Prince Friedrich Karl of Prussia (1893–1917)

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Prince Friedrich Karl
Fried. Karl of Prussia 4910526328 a7eeec449b o.jpg
Born 6 April 1893
Schloss Klein-Glienicke
Died 6 April 1917(1917-04-06) (aged 24)
Full name
Tassilo Wilhelm Humbert Leopold Friedrich Karl
House House of Hohenzollern
Father Prince Friedrich Leopold of Prussia
Mother Princess Louise Sophie of Schleswig-Holstein-Sonderburg-Augustenburg
Olympic medal record
Men's Equestrian
Bronze medal – third place 1912 Stockholm Team jumping
Prussian Royalty
House of Hohenzollern
Wappen Deutsches Reich - Königreich Preussen (Grosses).png
Descendants of Frederick William III
Great Great Grandchildren
Princess Victoria Margaret
Prince Friedrich Sigismund
Prince Friedrich Karl
Prince Friedrich Leopold
Princess Marie Therese
Princess Luise Henriette
Princess Marianne
Princess Elisabeth
Great Great Great Grandchildren
Princes Luise Victoria
Prince Friedrich Karl

Prince Friedrich Karl of Prussia (Tassilo Wilhelm Humbert Leopold Friedrich Karl; 6 April 1893 – 6 April 1917) was a German prince and competitive horse rider who competed in the 1912 Summer Olympics.[1]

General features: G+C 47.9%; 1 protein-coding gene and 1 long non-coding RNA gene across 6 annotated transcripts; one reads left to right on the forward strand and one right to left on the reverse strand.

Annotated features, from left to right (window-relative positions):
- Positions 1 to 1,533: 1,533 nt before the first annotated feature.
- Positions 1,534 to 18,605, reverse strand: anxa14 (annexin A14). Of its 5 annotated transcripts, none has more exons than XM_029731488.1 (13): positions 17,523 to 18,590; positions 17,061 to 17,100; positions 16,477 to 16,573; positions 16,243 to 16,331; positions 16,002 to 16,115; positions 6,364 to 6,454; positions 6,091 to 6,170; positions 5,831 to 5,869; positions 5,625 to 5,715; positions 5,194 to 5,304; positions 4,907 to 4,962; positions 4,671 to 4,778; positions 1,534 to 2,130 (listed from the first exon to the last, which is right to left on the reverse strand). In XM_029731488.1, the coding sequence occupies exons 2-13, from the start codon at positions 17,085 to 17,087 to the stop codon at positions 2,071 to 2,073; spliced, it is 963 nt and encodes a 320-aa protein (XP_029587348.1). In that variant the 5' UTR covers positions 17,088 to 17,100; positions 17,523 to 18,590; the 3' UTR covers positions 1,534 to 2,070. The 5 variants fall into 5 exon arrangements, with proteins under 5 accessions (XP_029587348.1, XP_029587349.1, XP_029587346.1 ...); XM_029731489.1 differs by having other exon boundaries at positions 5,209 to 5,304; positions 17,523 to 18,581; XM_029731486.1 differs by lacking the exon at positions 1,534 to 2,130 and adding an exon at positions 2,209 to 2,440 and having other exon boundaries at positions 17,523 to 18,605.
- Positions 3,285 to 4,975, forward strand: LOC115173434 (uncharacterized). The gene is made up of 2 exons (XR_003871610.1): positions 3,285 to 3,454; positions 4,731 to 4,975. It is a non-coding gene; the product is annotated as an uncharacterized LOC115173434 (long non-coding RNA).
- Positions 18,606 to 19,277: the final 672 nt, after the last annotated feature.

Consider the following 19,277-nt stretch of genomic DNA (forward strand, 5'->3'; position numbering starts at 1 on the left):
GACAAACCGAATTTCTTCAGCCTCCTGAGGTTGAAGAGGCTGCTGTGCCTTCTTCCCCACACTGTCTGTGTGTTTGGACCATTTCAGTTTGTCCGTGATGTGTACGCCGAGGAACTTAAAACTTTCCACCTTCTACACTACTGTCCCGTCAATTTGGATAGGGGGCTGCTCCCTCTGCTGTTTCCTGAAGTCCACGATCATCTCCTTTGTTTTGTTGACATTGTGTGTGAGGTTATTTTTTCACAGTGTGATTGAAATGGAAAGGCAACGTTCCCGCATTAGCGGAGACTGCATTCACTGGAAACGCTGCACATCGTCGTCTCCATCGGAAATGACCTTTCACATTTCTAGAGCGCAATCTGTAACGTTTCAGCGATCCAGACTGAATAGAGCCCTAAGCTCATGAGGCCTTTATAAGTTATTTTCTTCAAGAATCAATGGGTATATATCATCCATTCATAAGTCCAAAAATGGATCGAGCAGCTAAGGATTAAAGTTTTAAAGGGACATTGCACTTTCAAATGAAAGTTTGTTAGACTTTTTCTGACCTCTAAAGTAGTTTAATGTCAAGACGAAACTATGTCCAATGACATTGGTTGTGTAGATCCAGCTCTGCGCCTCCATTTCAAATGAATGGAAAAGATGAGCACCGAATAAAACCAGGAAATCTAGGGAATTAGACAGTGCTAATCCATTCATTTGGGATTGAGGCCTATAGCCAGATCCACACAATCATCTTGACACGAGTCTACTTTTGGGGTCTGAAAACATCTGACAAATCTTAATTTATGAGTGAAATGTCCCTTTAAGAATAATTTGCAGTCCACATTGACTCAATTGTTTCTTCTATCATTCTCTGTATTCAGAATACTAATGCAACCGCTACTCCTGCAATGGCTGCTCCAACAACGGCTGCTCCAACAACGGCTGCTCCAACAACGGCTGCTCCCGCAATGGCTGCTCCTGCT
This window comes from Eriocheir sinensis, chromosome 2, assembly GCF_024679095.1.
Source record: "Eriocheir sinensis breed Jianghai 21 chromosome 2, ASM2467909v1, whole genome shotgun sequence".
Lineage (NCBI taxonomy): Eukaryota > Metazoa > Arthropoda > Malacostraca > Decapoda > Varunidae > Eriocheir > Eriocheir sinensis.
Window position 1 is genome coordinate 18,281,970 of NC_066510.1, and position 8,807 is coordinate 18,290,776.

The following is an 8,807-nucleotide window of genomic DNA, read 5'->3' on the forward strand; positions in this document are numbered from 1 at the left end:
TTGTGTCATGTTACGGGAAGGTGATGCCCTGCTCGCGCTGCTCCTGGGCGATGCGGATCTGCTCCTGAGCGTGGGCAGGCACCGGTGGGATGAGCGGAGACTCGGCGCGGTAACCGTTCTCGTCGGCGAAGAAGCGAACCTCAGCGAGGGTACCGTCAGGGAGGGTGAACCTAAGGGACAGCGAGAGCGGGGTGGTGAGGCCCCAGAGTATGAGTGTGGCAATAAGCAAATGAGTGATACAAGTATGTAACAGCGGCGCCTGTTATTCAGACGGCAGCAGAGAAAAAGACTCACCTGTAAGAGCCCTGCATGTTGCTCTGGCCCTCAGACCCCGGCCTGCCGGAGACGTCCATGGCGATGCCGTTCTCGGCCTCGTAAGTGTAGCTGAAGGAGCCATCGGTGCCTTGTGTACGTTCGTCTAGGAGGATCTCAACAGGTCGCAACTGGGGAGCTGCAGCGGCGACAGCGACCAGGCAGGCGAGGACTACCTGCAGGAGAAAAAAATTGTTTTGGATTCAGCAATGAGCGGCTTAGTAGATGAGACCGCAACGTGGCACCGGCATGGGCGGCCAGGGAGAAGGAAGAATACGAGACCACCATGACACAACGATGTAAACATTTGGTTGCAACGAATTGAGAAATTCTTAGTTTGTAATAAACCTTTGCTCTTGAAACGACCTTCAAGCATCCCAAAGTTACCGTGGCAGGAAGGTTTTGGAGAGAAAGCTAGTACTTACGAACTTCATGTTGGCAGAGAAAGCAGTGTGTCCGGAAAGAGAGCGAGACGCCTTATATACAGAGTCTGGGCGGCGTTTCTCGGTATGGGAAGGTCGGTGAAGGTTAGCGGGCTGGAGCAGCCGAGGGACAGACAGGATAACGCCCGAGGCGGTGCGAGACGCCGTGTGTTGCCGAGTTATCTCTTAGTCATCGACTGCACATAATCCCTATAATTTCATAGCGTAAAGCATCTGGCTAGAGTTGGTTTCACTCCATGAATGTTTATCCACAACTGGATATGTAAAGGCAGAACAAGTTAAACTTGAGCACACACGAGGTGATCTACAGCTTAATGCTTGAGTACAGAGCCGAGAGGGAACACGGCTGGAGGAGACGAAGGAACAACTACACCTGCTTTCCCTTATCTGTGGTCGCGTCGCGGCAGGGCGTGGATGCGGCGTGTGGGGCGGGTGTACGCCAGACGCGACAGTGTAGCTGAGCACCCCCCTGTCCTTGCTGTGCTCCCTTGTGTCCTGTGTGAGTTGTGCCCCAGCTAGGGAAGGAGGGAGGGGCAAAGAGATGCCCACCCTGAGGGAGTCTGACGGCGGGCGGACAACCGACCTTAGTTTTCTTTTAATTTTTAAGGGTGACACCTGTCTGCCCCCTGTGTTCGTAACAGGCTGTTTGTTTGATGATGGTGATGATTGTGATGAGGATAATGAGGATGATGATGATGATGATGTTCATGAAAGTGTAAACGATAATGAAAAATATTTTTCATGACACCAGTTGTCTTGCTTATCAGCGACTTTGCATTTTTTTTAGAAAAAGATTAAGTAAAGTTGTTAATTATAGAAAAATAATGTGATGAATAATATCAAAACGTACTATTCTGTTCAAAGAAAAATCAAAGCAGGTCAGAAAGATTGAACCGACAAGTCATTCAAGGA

Prince Friedrich Karl was born in Schloss Klein-Glienicke, Potsdam, Berlin. He was the son of Prince Friedrich Leopold of Prussia (1865–1931) and Princess Louise Sophie of Schleswig-Holstein-Sonderburg-Augustenburg (1866–1952) and a grandson of Prince Frederick Charles of Prussia.

He was a member of the 1912 German Olympic equestrian team, which won a bronze medal in the team jumping event. His horse during the Olympic competition was "Gibson Boy".

He fought in World War I as an aviator between 1914 and 1917. He commanded Fliegerabteilung (Artillerie) 258, an artillery spotting unit, but flew patrols in a single-seat fighter with Jasta Boelcke whenever possible. During one such patrol on March 21, 1917, he was forced to land because of a bullet in his engine and with a slight wound to his foot. He landed his Albatros aircraft in no-man's land, but while running towards his own lines he was shot in the back and severely wounded by Australian troops.[2] He was taken into captivity, where he died from his injuries on 6 April 1917 at Saint-Étienne-du-Rouvray.[3]

Regimental Commissions[edit]

  • 1. Garderegiment zu Fuß (1st Regiment of Foot Guards), Leutnant à la suite from 1903; Leutnant by 1908.[4]
  • Fliegerabteilung (Artillerie) 258 (artillery aerial observer squadron), squadron commander, 1917.

Chivalric Orders[4][edit]

Military Decorations (1914-1917)[edit]

  • Iron Cross, Second Class
  • Iron Cross, First Class
  • Flugzeugführerabzeichen (Pilot’s qualification badge), ca. 1917


See also[edit]


  1. ^ "Friedrich Karl, Prince von Preußen". Sports Reference. Retrieved 3 August 2015. 
  2. ^ "German royal airman's last fight". The Times. Times Newspapers Limited. Retrieved 9 May 2017. 
  3. ^ "Olympians Who Were Killed or Missing in Action or Died as a Result of War". Sports Reference. Retrieved 3 August 2015. 
  4. ^ a b Schench, G. Handbuch über den Königlich Preuβischen Hof und Staat fur das Jahr 1908. Berlin, Prussia, 1907.

External links[edit]